Scaleup Enabler: a sustainable innovation in cluster building

In June 2017 I began work for Engine Shed as Scaleup Enabler for the West of England. The role was initially a 12-month experiment funded by Business West, The University of Bristol, Engine Shed and the West of England Combined Authority (WECA)/Growth Hub. At the end of the first year, my role was made permanent and evolved to include additional responsibility as an Associate Director for Engine Shed in addition to the scaleup agenda funded by WECA and Engine Shed. And now, a few months into the third year of this work, it is all change again – read on to find out more.

The Scaleup Enabler role was and still is, a first across the nation and it evolved in a market where many others focused their funding on ‘scaleup programmes’ or to create account management services. In the West of England in 2017 and after a few days with Dan Isenberg (of Babson Entrepreneurial Ecosystem Project fame) courtesy of the Scaleup Institute, Nick Sturge created a compelling and alternative narrative. He convinced and corralled our project partners that the West of England already had a vibrant and growing ecosystem of support for scaling companies and that the real challenge was in identifying the barriers to growth and mobilising the private and public sector to help overcome them.

Hence, the role was an innovation that was only made possible by the vision and the frankly, unrivalled network-building and persuasive powers of Nick Sturge – and the entrepreneurial environment he has created at Engine Shed with the support of The University of Bristol. Nick convened multiple stakeholders to fund the role and then went on to support and challenge me to bring them, and many more stakeholders together around a common vision – to ensure the West of England was the best place to scale a business.

Since the project began, and over the last two years, I have launched the Scaleup Generator website to help entrepreneurs gain access to support, created the Growth Map and designed and hosted the Quarterly Investment Briefing (QIB) events, specifically for the investor community, which has, in turn, contributed to over 65 Bristol Angel Hub applications.

Making an impact?

The work has been varied and busy with multiple agendas – gathering data on the challenges, trialling solutions and influencing or encouraging others to act too. I’ve helped to build awareness and understanding of this new category of company – the ‘scaleup’ and I have played a part in helping build awareness of and trying to test and enable solutions to the challenges that they face. In particular, I have spent time on the ‘office space challenge’ and put the spotlight on the impact that this is having on fast-growth companies; I have told stories of scaling up, and down, and I have helped make the ‘access to finance’ support more transparent and connected. None of this work would have been possible without the work and support of a wide range of people locally, and the connected and entrepreneurial environment at Engine Shed (thanks to the University of Bristol and all our other partners). If you’re interested to read about my activities in more detail, this Achievements of a Scaleup Enabler.pdf of highlights explains what I’ve been up to, and what I hope I have contributed (so far) to the regional economy.

So, what is next for the Scaleup Enabler?

Throughout this work, I have prioritised some key values in my approach – openness, network-weaving, collaboration, honest-brokering and sustainability (you can read more about the in the Scaleup Yearbook that we published at the end of year 1). And it is with this in mind that I share my news – I will be leaving Engine Shed at the end of October to join Rocketmakers, a team of passionate experts who design, develop and deploy technology for startups, scaleups and corporations. There, I will be Scaleup Lead/Enabler (official title tbc) and will continue to work towards solving the challenges that scaleup businesses face – whether ‘access to finance’ or ‘skills and talent’ related. As you would imagine, this has been a difficult decision for me – the Engine Shed and University of Bristol have provided me with a fantastic platform to help in my own small way to ‘enable our ecosystem’ and I have enjoyed the great privilege of working with some fantastic people, projects, sponsors and friends across the city region.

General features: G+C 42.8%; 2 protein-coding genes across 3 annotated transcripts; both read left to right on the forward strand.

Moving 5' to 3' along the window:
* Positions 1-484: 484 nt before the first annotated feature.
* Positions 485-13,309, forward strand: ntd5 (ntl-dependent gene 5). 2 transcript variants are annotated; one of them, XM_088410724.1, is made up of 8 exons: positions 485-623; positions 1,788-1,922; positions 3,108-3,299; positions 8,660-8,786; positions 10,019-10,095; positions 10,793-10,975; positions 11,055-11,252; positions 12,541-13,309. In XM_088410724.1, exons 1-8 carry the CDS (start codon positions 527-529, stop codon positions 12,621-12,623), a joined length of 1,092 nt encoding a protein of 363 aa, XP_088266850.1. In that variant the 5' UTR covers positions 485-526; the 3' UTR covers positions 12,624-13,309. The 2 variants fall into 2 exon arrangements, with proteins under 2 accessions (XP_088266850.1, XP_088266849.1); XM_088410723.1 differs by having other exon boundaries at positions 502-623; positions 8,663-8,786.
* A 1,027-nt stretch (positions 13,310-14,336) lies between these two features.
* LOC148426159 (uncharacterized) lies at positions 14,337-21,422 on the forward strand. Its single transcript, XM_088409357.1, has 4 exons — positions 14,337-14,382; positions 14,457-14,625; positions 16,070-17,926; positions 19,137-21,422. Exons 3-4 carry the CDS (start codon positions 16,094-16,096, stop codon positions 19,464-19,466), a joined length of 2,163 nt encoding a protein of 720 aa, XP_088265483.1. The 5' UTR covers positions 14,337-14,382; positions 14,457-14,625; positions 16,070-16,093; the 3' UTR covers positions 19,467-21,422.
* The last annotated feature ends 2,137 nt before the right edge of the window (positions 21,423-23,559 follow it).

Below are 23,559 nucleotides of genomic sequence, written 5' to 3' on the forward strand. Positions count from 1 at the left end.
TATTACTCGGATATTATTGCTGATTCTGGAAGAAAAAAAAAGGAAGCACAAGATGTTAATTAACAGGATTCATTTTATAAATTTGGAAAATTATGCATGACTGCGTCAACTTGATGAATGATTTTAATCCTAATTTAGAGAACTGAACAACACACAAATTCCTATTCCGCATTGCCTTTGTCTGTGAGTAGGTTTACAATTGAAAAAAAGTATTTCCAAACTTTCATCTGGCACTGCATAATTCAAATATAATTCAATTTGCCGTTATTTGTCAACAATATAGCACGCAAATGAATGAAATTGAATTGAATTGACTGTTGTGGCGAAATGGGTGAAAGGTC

Just as exciting, perhaps, is that I have been able to find a private sector partner to build on at least some of what I have learned – another example of an Engine Shed experiment demonstrating value and finding a longer-term home.

I will blog again (no doubt more than once) before I start the new chapter at Rocketmakers and will include updates on our plans to help the Scaleup Projects live on and to explain where and how you can remain involved.

In the kind words of Nick Sturge, Founder and Director of Engine Shed “After what will be 2.5yrs of energetic, pioneering and highly impactful work, Briony will be moving on at the end of October this year. Briony has been a valued contributor to our vibrant local ecosystem and she has played a significant role in helping to nurture connections and deliver key projects. I trust you will join me in congratulating Briony on the work that she has done.”

For now, you can read more about the work I’ve been doing over the last 2+ years in Achievements of a Scaleup Enabler.pdfand if you’d like to stay in touch, please connect on LinkedIn or find me on twitter @BrionyPhi1

If you are keen to learn more about the support available for scaling companies in the West of England, please explore and get in touch with as she is our regional Scaleup Enabler. Employed by the University of Bristol, the Scaleup Enabler exists to identify the challenges faced by fast-growth companies and to work across the public and private sector to enable solutions.